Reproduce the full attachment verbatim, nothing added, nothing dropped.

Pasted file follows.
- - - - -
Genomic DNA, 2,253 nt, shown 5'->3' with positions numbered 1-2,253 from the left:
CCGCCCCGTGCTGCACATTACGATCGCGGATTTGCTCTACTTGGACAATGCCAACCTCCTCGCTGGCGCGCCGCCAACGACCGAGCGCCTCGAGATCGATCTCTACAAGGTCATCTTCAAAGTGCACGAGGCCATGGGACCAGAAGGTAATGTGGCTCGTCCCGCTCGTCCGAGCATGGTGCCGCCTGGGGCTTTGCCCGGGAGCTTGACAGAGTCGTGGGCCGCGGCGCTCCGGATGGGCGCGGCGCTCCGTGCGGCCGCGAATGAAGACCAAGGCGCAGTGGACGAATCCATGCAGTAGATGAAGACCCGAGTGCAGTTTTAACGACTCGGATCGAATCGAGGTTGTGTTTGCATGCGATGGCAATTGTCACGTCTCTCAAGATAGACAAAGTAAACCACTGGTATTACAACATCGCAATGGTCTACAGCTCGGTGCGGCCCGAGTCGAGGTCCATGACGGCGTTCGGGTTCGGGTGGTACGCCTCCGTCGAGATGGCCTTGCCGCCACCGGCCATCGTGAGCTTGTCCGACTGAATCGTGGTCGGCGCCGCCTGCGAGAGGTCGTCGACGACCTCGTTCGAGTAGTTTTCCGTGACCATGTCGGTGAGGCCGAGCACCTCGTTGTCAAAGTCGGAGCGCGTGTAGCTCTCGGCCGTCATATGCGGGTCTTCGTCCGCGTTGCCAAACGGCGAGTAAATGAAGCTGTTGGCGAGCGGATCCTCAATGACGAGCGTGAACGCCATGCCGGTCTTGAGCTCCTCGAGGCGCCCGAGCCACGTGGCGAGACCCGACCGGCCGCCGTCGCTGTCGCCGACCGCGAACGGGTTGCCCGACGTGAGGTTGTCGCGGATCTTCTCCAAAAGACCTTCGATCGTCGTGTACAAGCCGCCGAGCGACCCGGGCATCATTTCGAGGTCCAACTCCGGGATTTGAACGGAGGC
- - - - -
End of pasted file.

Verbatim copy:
Genomic DNA, 2,253 nt, shown 5'->3' with positions numbered 1-2,253 from the left:
CCGCCCCGTGCTGCACATTACGATCGCGGATTTGCTCTACTTGGACAATGCCAACCTCCTCGCTGGCGCGCCGCCAACGACCGAGCGCCTCGAGATCGATCTCTACAAGGTCATCTTCAAAGTGCACGAGGCCATGGGACCAGAAGGTAATGTGGCTCGTCCCGCTCGTCCGAGCATGGTGCCGCCTGGGGCTTTGCCCGGGAGCTTGACAGAGTCGTGGGCCGCGGCGCTCCGGATGGGCGCGGCGCTCCGTGCGGCCGCGAATGAAGACCAAGGCGCAGTGGACGAATCCATGCAGTAGATGAAGACCCGAGTGCAGTTTTAACGACTCGGATCGAATCGAGGTTGTGTTTGCATGCGATGGCAATTGTCACGTCTCTCAAGATAGACAAAGTAAACCACTGGTATTACAACATCGCAATGGTCTACAGCTCGGTGCGGCCCGAGTCGAGGTCCATGACGGCGTTCGGGTTCGGGTGGTACGCCTCCGTCGAGATGGCCTTGCCGCCACCGGCCATCGTGAGCTTGTCCGACTGAATCGTGGTCGGCGCCGCCTGCGAGAGGTCGTCGACGACCTCGTTCGAGTAGTTTTCCGTGACCATGTCGGTGAGGCCGAGCACCTCGTTGTCAAAGTCGGAGCGCGTGTAGCTCTCGGCCGTCATATGCGGGTCTTCGTCCGCGTTGCCAAACGGCGAGTAAATGAAGCTGTTGGCGAGCGGATCCTCAATGACGAGCGTGAACGCCATGCCGGTCTTGAGCTCCTCGAGGCGCCCGAGCCACGTGGCGAGACCCGACCGGCCGCCGTCGCTGTCGCCGACCGCGAACGGGTTGCCCGACGTGAGGTTGTCGCGGATCTTCTCCAAAAGACCTTCGATCGTCGTGTACAAGCCGCCGAGCGACCCGGGCATCATTTCGAGGTCCAACTCCGGGATTTGAACGGAGGC